Although for most of his life, Chris lived in or near Southampton, some years ago, he bought a large, restored, 12th century property near Bordeaux, France. He explains, “I happened to walk through a piece of countryside in France that hadn’t been impacted by industrial agriculture and, as a consequence, was still full of life. By comparison, the English countryside is at times no more than a desert.” Chris has no immediate neighbours in France finds that, “people are much friendlier because they are subjected to less stress, and they lead a much healthier lifestyle. I don’t think the French are any better than us. It’s just that they live at a lower density. I pretty much moved to France for the countryside.” Despite buying a property in France, Chris has by no means severed his links with his native Hampshire, for he also rents a property in the New Forest where he lives for much of the year with his beloved poodles, Itchy and Scratchy and his girlfriend, Charlotte Corney, who runs the Isle of Wight Zoo. He devotes most of what little spare time he has available to photography, but says he also enjoys visiting art galleries and studying the history of art.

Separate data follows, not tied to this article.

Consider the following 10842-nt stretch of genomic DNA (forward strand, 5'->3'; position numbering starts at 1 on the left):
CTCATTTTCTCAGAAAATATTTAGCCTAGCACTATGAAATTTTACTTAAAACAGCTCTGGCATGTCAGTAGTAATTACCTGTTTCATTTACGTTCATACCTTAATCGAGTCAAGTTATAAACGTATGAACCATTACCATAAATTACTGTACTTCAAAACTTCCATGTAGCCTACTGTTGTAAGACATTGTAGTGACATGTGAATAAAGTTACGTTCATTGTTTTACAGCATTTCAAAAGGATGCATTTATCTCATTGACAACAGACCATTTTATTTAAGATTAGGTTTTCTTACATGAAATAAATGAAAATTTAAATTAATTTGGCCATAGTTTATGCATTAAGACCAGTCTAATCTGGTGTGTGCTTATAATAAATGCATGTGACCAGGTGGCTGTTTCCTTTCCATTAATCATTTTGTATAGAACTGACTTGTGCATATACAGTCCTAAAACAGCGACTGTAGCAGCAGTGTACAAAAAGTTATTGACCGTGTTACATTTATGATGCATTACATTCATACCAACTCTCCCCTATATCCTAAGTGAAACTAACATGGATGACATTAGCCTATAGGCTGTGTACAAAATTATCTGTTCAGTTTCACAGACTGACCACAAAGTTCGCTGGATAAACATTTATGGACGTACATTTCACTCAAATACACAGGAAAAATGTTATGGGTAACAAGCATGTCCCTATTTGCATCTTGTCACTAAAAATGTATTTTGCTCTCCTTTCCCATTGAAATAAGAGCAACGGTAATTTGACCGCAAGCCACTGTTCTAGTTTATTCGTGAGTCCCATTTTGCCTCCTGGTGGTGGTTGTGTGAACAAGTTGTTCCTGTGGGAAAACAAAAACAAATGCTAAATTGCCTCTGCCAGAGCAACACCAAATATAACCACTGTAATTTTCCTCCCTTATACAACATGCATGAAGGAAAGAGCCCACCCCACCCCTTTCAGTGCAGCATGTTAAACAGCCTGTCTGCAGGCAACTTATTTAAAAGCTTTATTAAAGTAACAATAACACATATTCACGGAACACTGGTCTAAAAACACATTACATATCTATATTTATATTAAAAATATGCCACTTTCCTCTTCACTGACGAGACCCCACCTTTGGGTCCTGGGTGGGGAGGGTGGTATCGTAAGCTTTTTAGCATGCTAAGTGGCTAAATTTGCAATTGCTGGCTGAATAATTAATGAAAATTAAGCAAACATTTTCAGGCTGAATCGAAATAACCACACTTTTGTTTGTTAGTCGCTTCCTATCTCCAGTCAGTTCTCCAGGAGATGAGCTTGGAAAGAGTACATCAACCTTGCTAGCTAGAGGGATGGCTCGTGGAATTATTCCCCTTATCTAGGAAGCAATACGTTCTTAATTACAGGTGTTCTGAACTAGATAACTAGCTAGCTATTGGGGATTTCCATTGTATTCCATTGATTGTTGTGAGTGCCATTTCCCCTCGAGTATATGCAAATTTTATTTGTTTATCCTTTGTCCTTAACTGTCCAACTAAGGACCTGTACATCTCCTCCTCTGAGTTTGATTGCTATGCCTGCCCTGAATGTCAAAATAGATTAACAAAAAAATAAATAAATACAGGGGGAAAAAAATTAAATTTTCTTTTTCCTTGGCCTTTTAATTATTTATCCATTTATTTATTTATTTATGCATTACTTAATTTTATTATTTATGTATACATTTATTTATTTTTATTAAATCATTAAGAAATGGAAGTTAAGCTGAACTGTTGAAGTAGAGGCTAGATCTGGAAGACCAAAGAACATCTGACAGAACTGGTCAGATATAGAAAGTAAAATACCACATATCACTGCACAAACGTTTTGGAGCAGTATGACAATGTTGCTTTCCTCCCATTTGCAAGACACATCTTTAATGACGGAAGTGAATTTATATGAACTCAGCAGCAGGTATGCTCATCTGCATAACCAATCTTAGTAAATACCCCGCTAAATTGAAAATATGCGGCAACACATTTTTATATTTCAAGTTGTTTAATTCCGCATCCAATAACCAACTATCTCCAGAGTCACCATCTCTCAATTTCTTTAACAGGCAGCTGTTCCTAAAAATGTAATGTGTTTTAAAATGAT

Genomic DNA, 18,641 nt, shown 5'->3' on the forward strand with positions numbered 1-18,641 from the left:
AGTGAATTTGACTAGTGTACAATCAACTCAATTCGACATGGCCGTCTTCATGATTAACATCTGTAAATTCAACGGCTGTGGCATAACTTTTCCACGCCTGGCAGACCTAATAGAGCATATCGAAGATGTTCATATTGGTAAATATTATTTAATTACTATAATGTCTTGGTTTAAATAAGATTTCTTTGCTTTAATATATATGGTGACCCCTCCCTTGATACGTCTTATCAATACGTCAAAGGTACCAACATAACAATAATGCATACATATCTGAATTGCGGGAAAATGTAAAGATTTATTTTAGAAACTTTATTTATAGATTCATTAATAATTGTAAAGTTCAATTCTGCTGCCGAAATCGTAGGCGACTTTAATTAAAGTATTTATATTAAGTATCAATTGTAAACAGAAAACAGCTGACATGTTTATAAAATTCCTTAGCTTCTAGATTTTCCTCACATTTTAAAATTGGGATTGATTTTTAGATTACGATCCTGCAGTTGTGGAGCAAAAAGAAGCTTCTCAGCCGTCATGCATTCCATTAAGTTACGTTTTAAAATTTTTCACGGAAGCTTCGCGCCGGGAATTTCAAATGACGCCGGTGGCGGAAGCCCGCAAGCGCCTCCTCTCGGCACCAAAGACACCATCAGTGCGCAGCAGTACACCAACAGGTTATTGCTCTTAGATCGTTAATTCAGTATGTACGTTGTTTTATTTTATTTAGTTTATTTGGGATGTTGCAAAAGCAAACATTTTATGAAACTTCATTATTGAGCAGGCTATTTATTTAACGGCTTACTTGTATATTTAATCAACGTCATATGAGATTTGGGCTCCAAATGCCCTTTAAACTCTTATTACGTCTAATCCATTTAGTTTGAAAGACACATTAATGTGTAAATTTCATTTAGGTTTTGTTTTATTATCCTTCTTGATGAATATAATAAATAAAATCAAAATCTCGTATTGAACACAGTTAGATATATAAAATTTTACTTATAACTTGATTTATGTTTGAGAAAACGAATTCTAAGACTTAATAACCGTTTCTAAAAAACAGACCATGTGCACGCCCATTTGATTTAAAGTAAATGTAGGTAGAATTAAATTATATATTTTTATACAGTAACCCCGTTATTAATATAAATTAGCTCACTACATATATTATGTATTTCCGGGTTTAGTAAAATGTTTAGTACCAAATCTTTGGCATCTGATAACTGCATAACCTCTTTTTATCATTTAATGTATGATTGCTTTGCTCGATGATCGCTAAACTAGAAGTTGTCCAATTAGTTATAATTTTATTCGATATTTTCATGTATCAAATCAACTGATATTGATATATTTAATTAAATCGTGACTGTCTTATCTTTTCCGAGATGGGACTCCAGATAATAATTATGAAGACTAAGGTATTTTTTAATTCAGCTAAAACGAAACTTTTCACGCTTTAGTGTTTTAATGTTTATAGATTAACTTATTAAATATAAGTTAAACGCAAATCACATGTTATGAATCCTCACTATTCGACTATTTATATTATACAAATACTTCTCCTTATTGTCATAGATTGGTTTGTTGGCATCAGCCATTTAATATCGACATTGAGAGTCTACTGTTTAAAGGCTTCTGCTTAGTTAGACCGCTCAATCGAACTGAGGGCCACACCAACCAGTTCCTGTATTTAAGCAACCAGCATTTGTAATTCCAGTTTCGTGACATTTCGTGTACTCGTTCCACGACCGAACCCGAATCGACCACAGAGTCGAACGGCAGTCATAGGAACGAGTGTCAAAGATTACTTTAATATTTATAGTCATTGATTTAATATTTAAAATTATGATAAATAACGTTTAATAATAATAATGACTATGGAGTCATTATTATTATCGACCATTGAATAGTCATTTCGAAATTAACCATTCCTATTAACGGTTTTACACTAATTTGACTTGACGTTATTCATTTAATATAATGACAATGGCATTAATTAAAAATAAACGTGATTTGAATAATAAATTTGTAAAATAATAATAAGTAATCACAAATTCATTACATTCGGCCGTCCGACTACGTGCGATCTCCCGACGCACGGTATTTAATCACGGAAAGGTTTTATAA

Chris has already seen more animals and plants and visited more places than most people dream of and readily admits, “I’m one of the luckiest blokes on Earth.” With so much wildlife on our doorsteps, why not take inspiration from Chris and get to know your local habitat this summer, you never know what you might find.

For more information about Chris Packham, go to:

www.chrispackham.co.uk; www.chrispackham.co.uk/photography.htm and www.bbc.co.uk/springwatch